Not to mention the bombling is completely over shadowed by the Bomb Arrow combo. It basically does everything the bombling does, and you get it long before bomblings are available for purchase.

    The Bomb Arrow is a good example of item evolution though in a Zelda game. The problem with it though was how over powered it was. It made it very easy to deal with creatures such as ReDead Knights.

    I do agree though with Axle’s sentiments about the magic arrows actually having more uses in Majora’s Mask. Adding puzzle solving abilities to them. That was an excellent evolution of items. Hopefully they bring back the magic arrows with that ability soon.

    • npatoray24

      I agree that bomblings were basically pointless with bomb arrows available, going off what you said with the water and regular bombs, i found myself always carrying water bombs solely because they could be used in and out of water. Essentially, once the water bombs became available there were no need for bomblings or regular bombs, because correct me if im wrong but couldnt water bombs be used for bomb arrows as well?

      • TheMaverickk

        Your right water bombs can be used for bomb arrows, but water bombs take up more room in bomb bags.

        You can fit 30 regular bombs in a bomb bag,
        15 water bombs in a bomb bag,
        10 bomblings in a bomb bag.

        So yeah after the water temple keeping Water bombs in your bomb bags does nothing more then waste space. You are better off to just switch back to using regular bombs and get the most bomb arrows possibility out of your bomb bag space. Personally I’d rather have a 90 bomb arrows then 45.

        Again like I said… making them basically pointless after you complete the one dungeon and area they are useful in.

        • Joshua Anderson

          I always got all 3 bomb bags ASAP, as well as the capacity upgrade. ThenI reserved 2 bags for regular bombs and the remaining bag for waterbombs. Also, quiver size was limited. One upgrade was available after obtaining the clawshot, the other available after obtaining the double clawshot(which is really late in the game. I personally never had any problems with running out of bombs with this set up.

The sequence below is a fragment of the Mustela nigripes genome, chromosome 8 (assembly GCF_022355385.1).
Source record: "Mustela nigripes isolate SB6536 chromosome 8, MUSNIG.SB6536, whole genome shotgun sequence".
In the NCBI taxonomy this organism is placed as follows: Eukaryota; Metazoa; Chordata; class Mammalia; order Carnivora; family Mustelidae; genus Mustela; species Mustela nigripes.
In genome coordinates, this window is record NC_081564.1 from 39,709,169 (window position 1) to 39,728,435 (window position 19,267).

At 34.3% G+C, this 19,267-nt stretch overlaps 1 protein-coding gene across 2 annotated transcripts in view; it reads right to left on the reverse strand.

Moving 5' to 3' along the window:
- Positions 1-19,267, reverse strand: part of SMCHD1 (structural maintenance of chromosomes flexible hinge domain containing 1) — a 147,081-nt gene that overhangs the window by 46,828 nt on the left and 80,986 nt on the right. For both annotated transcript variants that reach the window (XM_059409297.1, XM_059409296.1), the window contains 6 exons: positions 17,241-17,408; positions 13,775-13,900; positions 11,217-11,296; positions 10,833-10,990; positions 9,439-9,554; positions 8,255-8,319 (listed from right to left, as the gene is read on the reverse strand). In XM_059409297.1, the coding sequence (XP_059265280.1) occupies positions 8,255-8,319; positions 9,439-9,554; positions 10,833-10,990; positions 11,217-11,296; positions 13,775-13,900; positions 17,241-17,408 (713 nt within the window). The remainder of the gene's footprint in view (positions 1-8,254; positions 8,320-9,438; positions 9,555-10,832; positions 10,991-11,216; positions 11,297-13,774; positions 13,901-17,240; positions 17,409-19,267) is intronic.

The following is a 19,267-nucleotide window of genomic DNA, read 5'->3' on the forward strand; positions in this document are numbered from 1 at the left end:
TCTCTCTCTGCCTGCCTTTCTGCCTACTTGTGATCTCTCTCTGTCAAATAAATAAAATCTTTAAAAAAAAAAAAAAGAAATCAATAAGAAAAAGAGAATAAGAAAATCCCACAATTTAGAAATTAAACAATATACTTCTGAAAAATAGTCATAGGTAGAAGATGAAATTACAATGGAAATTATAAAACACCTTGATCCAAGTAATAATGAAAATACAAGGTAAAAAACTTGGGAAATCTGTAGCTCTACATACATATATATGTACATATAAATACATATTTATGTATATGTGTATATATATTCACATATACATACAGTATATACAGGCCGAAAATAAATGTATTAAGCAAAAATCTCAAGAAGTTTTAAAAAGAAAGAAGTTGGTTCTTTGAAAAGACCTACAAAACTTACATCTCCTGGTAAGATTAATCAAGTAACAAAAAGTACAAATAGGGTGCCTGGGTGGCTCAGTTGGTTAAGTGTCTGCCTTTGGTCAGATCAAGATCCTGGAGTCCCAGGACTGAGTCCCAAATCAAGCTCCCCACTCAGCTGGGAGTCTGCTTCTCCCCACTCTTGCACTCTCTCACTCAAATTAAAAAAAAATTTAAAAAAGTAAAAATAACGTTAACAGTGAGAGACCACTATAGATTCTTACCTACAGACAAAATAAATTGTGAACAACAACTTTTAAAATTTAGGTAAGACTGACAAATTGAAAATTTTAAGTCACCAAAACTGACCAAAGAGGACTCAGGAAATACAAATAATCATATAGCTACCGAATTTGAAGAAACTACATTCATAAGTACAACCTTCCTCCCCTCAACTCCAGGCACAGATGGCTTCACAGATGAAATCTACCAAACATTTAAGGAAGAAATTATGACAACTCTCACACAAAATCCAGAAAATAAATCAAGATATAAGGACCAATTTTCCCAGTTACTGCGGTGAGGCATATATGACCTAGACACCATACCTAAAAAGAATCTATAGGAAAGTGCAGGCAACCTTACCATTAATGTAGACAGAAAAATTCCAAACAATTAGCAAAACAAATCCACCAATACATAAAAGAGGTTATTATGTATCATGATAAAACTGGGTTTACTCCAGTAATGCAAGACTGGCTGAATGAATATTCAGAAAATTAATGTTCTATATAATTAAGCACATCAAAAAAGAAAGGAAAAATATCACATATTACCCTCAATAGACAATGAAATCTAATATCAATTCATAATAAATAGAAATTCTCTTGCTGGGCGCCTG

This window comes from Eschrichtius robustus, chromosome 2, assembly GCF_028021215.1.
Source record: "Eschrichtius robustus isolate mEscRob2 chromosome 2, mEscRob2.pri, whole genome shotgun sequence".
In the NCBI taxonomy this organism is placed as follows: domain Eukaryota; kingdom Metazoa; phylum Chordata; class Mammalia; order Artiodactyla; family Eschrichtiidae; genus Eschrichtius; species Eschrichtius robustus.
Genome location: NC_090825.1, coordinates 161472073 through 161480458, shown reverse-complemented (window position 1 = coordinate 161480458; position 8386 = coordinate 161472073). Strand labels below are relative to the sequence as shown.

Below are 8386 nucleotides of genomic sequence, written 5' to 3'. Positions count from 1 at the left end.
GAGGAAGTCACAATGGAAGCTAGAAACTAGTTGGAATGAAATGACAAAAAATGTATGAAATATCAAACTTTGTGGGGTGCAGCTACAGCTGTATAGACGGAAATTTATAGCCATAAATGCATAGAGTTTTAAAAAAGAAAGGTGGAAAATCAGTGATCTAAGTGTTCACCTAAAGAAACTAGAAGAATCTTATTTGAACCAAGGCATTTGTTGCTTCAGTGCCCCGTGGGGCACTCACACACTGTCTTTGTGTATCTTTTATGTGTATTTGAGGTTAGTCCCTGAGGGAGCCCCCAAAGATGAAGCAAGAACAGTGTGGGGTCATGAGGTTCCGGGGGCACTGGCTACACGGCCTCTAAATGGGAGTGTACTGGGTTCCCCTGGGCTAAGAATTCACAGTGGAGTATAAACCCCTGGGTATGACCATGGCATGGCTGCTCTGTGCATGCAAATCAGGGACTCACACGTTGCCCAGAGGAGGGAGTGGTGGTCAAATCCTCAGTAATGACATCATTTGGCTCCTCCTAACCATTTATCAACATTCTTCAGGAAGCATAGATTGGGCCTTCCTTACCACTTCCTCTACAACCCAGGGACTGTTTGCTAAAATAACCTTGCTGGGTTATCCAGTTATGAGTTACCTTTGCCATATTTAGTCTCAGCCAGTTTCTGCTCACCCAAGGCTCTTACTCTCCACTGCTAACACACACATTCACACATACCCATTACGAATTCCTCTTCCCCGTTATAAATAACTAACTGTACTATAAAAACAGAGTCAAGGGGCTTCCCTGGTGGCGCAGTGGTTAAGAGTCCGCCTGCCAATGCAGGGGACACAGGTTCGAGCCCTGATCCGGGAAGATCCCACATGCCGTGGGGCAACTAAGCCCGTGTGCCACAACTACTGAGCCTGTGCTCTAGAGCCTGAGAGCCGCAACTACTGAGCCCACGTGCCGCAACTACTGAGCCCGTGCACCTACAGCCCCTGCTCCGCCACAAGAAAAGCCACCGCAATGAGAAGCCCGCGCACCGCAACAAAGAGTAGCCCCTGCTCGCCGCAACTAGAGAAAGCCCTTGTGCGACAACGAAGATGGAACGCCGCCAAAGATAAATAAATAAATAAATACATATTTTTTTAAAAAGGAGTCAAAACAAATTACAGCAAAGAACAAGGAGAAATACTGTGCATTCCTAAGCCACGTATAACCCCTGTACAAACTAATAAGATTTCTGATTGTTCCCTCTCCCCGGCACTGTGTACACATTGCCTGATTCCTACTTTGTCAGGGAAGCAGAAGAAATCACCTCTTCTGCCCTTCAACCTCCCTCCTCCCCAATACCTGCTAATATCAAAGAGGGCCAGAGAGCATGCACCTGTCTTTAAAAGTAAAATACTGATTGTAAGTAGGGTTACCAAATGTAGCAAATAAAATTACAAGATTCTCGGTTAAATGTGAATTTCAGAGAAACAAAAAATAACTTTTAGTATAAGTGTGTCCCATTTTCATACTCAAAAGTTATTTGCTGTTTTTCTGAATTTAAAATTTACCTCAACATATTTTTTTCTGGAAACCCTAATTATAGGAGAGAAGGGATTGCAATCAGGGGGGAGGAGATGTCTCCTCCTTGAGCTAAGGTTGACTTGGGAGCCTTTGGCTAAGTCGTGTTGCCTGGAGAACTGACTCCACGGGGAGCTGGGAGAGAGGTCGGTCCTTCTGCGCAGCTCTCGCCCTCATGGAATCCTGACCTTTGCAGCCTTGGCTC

Oh, and there are other water ways to use the water bombs in. The zora river in zora’s domain for a start, as well as the river in north hyrule field, and the river in Links hometown of Ordona. Oh and the hidden room with King Zora’s grave as well had uses for the water bombs.

          • TheMaverickk

            …… again, you can count on one hand the instances in which you need water bombs. Just proves my point even more. Never said there weren’t other places to use them, just that there was very few.

            Also the hidden room with King Zora’s grave (which in the end leads to Lake Hylia) is all a part of the sequence of getting the Zora armor and the whole stretch of the game revolving around the water temple.

            The simple truth is you don’t need water bombs after you’ve blown up the few under water rocks/walls that there are in the game. You can easily blow up every rock and then leave them behind because you simply don’t need them.

            Also even if with the doubled bombs upgrade, I’d still rather keep regular bombs in the bags, because you simply get the most bang for your buck. Water bombs are pointless shortly after the Water Temple.

    • Mr. Deborah

      On bomblings, my thoughts exactly.

  • Mseevers95

    Next Zelda game needs to bring back the magic meter. I love bomb arrows but I miss being able to use the old school elemental arrows

  • Ninty

    I actually want less items overall, so that staple weapons like the sword can become more advanced in mechanics. Advancing sword-play doesn’t need to make gameplay so much harder compared to what the Zelda series is currently like, but just make the game harder than it’s been. That’s assuming the control scheme for the next big Zelda game is traditional. Not sure what more they can do with the motion plus controls, or if this kind of advancement is even possible with motion controls.